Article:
After the tragedy of Phillip Hughes' death, this match showed that cricket and life will continue to go on. This time Test cricket dug in and got through to tea.
Virat Kohli's innings on the final day transcended the conditions, the bowlers and his batting partners, and when it was all in vain, he displayed remarkable grace in defeat
The new stand-in captain has the makings of a long-term leader, given his ability to stay ahead of the game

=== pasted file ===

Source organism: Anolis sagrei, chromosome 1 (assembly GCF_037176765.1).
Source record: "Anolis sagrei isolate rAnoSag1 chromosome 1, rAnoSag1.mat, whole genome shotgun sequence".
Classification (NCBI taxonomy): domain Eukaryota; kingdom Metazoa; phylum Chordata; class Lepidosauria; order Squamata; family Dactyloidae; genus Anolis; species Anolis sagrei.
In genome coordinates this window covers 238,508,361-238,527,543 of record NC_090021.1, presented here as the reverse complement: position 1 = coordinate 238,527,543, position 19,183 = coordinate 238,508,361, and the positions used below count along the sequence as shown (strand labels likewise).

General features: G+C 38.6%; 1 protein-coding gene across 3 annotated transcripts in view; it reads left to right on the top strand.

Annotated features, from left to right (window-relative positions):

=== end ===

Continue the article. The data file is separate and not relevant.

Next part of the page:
Both batsmen seemingly have buckets of talent at their disposal and the backing of their captains, but soft dismissals relentlessly follow both around the Test arena
The failed gamble of handing Karn Sharma a Test debut despite him having a moderate first-class record means India have to rethink who their spinner will be
Turning your back on a system that the whole cricketing world wants a discussion on, refusing to discuss it because it is not 100%, is not good enough
After a long time we have seen an Indian team and captain enjoy the challenge of trying to overcome stronger opposition in an overseas Test